If I told you a single intervention has been shown to have positive impacts on longevity, heart health, mental health, body composition, energy levels, and sleep, then you’d likely think I was selling you a bill of goods.

The truth is, while there is no single food or supplement that can provide such a wide variety of benefits, research has shown that consistent and solid exercise is positively tied to all these.

One of the most significant impacts of exercise can be observed when the link between physical activity and optimal heart health is examined. Yet only an estimated 23 percent of adults meet the recommended activity guidelines for aerobic and muscle strengthening activity.1

While most individuals can readily identify that exercise leads to reaching and maintaining a healthy weight and strengthening muscles, including the heart muscle, they don’t realize a lot more is going on under the hood.

At the systemic level, regular exercise can lead to lower blood pressure,2 an optimal cholesterol level,3 and improved blood sugar regulation.4

Exercise helps regulate how your blood vessels expand and dilate.  Optimal blood vessel elasticity enables the body to more effectively deliver blood flow to the areas of the body that need it most, in addition to supporting optimal blood pressure.  Essentially, exercise adds more lanes to the freeway to deliver fuel, nutrients, and oxygen.   

Emerging research indicates that in addition to increasing the elasticity of blood vessels, regular exercise causes changes to the brain stem that positively affect how the nervous system responds to arrhythmias, a leading cause of sudden death cardiac events.5

Types of exercise

Aerobic exercise, often known as cardio, is defined as an activity using large muscle groups that can be maintained continuously and fueled aerobically (with oxygen), allowing the body to pull energy from amino acids, carbohydrates, and fatty acids.6

  • Examples include jogging, hiking, endurance cycling, and endurance swimming.

Anaerobic exercise, often known as strength training, is defined as intense physical activity of very short duration fueled by energy sources within the muscles that do not require oxygen.6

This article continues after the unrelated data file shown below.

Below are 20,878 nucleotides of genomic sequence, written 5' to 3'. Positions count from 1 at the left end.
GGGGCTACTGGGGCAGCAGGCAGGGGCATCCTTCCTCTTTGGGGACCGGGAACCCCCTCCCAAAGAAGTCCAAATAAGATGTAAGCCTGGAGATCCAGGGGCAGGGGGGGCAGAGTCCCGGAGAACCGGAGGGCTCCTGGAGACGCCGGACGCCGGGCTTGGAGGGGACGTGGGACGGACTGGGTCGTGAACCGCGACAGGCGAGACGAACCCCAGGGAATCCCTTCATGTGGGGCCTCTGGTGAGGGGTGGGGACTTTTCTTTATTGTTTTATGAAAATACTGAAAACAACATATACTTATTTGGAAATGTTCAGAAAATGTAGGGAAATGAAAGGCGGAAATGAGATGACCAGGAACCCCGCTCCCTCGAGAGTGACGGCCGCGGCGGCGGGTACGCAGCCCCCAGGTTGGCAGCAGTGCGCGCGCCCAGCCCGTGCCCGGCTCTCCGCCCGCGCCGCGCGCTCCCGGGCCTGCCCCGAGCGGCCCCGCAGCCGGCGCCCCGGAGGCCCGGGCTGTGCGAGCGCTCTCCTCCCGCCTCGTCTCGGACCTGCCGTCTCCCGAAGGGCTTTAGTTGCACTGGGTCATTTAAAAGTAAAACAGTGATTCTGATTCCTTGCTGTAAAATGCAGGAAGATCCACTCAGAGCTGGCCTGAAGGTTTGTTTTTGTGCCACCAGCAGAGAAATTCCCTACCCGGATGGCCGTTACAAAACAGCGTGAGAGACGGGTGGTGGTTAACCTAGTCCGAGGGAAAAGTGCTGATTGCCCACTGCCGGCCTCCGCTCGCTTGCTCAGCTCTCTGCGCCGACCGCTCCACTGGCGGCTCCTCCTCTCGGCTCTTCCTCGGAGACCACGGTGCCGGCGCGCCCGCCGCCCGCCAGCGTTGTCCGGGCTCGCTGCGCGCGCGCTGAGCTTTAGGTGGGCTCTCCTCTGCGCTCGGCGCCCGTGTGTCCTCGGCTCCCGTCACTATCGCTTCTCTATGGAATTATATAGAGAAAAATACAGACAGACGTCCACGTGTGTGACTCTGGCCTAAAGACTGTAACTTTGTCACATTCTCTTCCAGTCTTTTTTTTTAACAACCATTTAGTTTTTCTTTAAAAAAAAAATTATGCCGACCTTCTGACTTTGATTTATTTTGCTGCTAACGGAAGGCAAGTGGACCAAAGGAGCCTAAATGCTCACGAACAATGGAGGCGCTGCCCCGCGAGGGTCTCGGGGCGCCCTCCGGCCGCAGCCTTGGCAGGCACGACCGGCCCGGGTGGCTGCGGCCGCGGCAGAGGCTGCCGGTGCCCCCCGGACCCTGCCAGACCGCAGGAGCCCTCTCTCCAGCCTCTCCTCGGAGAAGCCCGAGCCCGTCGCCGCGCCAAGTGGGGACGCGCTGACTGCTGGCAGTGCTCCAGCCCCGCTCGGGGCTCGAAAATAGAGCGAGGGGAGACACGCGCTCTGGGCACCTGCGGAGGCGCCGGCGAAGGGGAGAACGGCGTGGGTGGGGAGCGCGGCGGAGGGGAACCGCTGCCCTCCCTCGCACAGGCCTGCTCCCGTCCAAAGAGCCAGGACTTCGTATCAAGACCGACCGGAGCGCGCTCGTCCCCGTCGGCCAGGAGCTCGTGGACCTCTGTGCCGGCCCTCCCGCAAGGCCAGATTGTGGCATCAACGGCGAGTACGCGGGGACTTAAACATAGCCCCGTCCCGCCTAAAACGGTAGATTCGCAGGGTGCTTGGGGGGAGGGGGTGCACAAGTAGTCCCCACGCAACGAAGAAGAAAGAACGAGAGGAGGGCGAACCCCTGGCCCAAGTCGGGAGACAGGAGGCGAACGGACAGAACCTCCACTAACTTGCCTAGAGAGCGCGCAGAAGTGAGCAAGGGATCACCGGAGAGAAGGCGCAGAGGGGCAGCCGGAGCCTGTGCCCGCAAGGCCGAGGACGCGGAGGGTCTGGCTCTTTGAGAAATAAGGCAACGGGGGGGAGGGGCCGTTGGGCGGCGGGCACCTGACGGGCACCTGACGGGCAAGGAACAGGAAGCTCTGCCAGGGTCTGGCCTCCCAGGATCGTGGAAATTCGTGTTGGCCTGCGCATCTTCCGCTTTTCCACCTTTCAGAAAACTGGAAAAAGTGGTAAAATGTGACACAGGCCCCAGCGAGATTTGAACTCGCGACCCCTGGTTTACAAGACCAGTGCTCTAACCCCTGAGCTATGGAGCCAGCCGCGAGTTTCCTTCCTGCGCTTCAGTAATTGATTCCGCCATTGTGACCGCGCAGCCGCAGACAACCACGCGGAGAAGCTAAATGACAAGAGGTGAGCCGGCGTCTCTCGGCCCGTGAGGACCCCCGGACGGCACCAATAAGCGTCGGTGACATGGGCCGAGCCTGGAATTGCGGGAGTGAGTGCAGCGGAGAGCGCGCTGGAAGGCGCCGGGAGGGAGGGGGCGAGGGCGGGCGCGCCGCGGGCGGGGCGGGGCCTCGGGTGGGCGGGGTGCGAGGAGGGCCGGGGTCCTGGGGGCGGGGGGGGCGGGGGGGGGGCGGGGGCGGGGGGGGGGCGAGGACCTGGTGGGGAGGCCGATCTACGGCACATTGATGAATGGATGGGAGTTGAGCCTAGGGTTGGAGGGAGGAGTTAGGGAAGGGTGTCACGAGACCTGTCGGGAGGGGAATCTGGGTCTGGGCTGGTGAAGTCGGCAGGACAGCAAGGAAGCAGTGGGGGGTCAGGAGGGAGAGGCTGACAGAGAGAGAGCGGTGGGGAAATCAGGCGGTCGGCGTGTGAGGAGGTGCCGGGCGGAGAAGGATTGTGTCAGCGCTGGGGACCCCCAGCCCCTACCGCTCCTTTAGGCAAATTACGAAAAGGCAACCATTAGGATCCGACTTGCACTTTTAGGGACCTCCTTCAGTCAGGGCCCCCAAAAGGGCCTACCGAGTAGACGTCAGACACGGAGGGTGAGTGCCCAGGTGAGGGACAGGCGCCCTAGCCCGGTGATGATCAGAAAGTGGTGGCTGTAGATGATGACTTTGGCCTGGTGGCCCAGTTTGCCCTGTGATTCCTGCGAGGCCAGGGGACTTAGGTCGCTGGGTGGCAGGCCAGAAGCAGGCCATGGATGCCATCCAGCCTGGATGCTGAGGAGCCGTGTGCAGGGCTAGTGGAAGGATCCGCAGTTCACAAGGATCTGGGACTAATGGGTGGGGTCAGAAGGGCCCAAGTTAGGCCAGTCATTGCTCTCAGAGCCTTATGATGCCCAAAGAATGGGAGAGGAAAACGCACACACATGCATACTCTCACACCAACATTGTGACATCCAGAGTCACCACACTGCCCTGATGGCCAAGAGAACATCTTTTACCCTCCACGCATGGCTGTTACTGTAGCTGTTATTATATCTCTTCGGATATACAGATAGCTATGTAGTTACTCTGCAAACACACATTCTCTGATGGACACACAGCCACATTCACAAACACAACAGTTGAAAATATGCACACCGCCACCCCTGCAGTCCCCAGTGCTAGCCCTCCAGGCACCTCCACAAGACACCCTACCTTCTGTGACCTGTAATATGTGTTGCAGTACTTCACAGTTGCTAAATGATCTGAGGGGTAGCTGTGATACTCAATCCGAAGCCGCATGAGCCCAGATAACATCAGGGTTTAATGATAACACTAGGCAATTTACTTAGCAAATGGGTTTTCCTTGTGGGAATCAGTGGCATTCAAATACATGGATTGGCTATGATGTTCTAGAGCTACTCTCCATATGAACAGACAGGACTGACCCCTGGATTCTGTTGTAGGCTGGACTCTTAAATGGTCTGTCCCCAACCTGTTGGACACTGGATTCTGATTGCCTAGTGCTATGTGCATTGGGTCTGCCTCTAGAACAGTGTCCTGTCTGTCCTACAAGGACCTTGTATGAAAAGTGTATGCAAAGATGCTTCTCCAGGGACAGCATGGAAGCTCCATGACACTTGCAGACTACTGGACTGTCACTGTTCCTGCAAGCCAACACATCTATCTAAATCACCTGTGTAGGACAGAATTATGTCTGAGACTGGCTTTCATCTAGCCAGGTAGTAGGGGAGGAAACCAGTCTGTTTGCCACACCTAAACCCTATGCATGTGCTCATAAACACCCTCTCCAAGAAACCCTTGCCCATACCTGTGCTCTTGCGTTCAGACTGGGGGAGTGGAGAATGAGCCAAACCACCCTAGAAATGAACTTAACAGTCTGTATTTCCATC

• Examples include weightlifting, sprinting, and interval training.

Balance and flexibility training, often known as core training, is low intensity activity that supports muscle health, function, and body stability, thus allowing the body to move more effectively and train while decreasing the risk of injury.

  • Examples include yoga, pilates, and tai chi.

How much exercise is recommended? 

In 2018, the Department of Health and Human Services published their Second Edition of the Physical Activity Guidelines for Americans1 with the following highlights:


For substantial health benefits adults should:

  • Aim for 150-500 minutes of moderate intensity aerobic exercise, 75-150 minutes of vigorous aerobic activity, or a combination of the two per week.
  • Additional benefits are gained when the exercise exceeds 300 minutes of moderate intensity aerobic exercise per week.
  • Engage in moderate or vigorous muscle strengthening exercises that involve all major muscle groups on two or more days a week for additional benefits.

Children and adolescents, ages 6-17

For substantial health benefits children should:

  • Engage in 60 minutes of moderate-to-vigorous physical activity daily.
  • A majority of the 60 minutes should be moderately intense aerobic activity, with vigorous activity at least three days per week.
  • Engage in muscle strengthening physical activity at least three days per week.